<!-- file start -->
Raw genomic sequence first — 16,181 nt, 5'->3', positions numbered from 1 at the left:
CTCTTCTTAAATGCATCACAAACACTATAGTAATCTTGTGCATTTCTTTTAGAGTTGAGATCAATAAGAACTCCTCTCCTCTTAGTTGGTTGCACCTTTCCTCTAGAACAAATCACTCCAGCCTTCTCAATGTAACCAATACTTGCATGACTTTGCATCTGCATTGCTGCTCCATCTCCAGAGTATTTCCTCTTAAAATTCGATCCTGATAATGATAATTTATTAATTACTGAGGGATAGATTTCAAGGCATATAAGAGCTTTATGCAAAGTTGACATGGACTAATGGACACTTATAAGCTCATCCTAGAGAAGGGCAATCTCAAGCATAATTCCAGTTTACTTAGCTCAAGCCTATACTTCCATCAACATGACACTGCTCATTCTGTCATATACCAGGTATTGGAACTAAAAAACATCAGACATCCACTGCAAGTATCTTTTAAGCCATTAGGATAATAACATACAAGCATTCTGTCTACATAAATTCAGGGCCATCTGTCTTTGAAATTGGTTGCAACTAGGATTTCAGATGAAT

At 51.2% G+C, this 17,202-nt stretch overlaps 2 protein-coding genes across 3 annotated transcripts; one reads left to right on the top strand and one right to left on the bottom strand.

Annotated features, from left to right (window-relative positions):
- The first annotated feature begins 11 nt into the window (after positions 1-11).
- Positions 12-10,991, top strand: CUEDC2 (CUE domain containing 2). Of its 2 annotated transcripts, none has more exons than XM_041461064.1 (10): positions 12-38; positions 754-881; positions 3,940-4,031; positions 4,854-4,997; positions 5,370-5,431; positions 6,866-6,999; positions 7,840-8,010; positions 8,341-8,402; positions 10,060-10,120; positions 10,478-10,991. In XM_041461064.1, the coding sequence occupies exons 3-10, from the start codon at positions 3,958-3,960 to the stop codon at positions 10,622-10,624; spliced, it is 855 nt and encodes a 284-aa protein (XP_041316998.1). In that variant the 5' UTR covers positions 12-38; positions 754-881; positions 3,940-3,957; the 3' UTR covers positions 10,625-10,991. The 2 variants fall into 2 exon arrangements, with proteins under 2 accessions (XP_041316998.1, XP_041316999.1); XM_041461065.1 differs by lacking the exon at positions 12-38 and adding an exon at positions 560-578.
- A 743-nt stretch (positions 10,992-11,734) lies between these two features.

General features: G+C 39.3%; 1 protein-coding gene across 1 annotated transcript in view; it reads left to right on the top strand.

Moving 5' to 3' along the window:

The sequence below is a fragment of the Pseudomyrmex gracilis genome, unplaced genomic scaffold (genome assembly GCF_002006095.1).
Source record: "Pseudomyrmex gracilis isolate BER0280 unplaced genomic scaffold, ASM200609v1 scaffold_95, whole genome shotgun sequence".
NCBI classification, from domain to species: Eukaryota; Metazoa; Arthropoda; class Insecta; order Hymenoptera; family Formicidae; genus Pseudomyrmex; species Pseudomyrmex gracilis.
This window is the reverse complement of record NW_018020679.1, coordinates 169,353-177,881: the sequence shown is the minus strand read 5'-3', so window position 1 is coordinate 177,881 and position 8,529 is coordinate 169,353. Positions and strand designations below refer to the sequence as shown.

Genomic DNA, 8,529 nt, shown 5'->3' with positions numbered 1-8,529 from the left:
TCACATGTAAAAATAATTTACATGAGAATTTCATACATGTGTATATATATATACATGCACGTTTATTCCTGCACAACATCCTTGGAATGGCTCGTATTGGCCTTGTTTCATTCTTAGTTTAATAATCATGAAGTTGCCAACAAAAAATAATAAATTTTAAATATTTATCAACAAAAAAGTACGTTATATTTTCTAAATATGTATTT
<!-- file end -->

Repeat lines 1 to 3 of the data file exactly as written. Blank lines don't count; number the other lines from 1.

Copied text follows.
Raw genomic sequence first — 16,181 nt, 5'->3', positions numbered from 1 at the left:
CTCTTCTTAAATGCATCACAAACACTATAGTAATCTTGTGCATTTCTTTTAGAGTTGAGATCAATAAGAACTCCTCTCCTCTTAGTTGGTTGCACCTTTCCTCTAGAACAAATCACTCCAGCCTTCTCAATGTAACCAATACTTGCATGACTTTGCATCTGCATTGCTGCTCCATCTCCAGAGTATTTCCTCTTAAAATTCGATCCTGATAATGATAATTTATTAATTACTGAGGGATAGATTTCAAGGCATATAAGAGCTTTATGCAAAGTTGACATGGACTAATGGACACTTATAAGCTCATCCTAGAGAAGGGCAATCTCAAGCATAATTCCAGTTTACTTAGCTCAAGCCTATACTTCCATCAACATGACACTGCTCATTCTGTCATATACCAGGTATTGGAACTAAAAAACATCAGACATCCACTGCAAGTATCTTTTAAGCCATTAGGATAATAACATACAAGCATTCTGTCTACATAAATTCAGGGCCATCTGTCTTTGAAATTGGTTGCAACTAGGATTTCAGATGAAT

At 51.2% G+C, this 17,202-nt stretch overlaps 2 protein-coding genes across 3 annotated transcripts; one reads left to right on the top strand and one right to left on the bottom strand.